Surprised myself today by successfully covering the cowl ring with a single piece of tissue (wet).  I used an online cone calculator to lay out and print a ring of tissue sized to make a cone matching the size and slope of the cowl ring, with a crosshair in the center.  Cut this out with a circle cutter (left the tissue on the backing sheet to cut it - made  things much easier).  This went on pretty easily, but I did have to re-wet the tissue halfway through and ended up with a bit of a wander in the panel line at the edge of the ring.  I decided to live with it as it's only obvious when viewed from below, and it's not that bad.  Folded the tissue over into the cowl opening and with a little more dampening and some persuasion was able to get it smooth around the inside of the cowl as well.

For the windscreen framing I made a tissue template, layed it over the windscreen to mark the framing locations, scanned that into Powerpoint, and drew the framing over the scan using various circles and lines.  I printed a solid sheet of the framing color on both tissue and layout paper (like printer paper, but slightly lighter and thinner), then printed the frame outline on the back of the colored layout paper.  Folded this over with the tissue inside and cut out the frame.  This left me with two layout paper copies of the frame (one clean and one with the framing printed on the back) and a tissue copy of the frame.  Attached the tissue copy to the clean layout paper copy using spraymount adhesive, then sprayed the back of the frame with spraymount and attached it to the model.  The reason for using both tissue and paper is to get a consistent look between the frame and the rest of the covering - the printed paper backing makes the tissue look like the tissue over wood on the cowl and the backing makes it much easier to align the framing on the model.  Worked out pretty well - assuming it holds up through doping and assembly I'll use this technique again.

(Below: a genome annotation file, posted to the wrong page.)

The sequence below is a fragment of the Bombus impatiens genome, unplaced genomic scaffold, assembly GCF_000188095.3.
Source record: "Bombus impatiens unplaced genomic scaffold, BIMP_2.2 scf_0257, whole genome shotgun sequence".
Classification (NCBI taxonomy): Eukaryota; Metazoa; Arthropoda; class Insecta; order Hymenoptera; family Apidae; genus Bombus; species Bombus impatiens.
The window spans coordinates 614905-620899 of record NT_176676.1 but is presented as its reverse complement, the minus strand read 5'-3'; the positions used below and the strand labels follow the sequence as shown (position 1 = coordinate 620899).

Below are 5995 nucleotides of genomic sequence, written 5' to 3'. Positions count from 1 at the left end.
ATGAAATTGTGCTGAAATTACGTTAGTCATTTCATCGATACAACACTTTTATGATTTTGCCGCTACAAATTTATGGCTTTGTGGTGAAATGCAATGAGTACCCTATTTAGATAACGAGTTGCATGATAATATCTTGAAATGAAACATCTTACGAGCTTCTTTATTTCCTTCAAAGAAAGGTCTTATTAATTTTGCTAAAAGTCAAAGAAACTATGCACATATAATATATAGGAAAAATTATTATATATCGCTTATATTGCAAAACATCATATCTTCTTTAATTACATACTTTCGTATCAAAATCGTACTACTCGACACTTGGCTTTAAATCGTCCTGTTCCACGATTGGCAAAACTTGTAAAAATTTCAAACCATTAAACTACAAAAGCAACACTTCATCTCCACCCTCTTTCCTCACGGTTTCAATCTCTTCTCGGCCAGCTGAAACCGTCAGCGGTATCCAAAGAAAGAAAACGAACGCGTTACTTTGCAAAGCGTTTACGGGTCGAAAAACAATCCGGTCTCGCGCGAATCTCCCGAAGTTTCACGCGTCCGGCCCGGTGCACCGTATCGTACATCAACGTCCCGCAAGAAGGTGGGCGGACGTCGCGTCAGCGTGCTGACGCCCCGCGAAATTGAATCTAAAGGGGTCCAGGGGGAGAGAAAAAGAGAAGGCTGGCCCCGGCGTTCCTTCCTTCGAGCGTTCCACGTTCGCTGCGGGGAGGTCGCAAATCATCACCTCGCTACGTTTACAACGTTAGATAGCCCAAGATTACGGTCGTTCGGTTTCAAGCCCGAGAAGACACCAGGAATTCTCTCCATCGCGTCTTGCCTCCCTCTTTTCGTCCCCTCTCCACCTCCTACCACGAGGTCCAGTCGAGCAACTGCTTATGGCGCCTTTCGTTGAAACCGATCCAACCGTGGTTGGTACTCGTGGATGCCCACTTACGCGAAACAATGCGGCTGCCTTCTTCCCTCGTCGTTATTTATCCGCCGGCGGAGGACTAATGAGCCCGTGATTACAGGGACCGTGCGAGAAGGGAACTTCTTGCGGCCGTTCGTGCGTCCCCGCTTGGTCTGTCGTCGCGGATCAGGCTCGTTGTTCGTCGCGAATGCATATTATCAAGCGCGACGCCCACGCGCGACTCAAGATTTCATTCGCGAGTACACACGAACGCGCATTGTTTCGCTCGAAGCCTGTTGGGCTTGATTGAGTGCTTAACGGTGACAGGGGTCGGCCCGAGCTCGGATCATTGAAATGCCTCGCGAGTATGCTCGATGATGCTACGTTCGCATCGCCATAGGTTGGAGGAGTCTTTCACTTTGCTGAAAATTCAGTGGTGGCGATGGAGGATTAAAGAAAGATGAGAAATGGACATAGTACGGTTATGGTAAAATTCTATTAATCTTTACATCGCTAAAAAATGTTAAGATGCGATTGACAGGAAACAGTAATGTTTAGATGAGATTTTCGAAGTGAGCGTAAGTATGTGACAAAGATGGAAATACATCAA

Everything completed so far is now doped and drying in the garage - still have to cover the wheel pants before being ready for final assembly.
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Pete Fardell
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« Reply #198 on: March 27, 2017, 06:33:26 PM »

It's just lovely! Can't wait to see it all together.
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MKelly
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« Reply #199 on: March 28, 2017, 10:48:20 PM »

Thanks Pete!  Good to see your Caudron making it's way into the air - very nice model.

Today was spent fitting the flying surfaces. I used the wing alignment jigs I had made during strut construction.  I installed the right upper wing first so that I had one solid joint to work from.  Next, per a suggestion from John, I added matched risers and braces to the jigs so that they could rest on the building mat giving a fixed and level elevation above the building mat.  I added the left upper wing, checking carefully to ensure the jigs were straight and the fuselage was level at the wing joint.

The jigs can be brutal - I found that there is a slight twist at the tail end of the fuselage.  Not a lot - but evident with the jigs.  Just going to have to live with it.

I trial-fit the stab and fin to check alignment, then added the two lower wings.  After this had dried a few hours I pulled off the jigs, checked the fit of the struts, then did a little fitting and trimming on the fin to ensure it lined up properly and that it would lock in the adjustable stab as intended.

The jigs went back on, I added a pointer through the thrust line at the nose so that I could line up the longitudinal axis to the building mat reference lines, then glued the fin on using carpenter's squares to keep it vertical.

I've got a pattern made for the wheel pant tissue - guess I can't put off covering those complex curves any longer...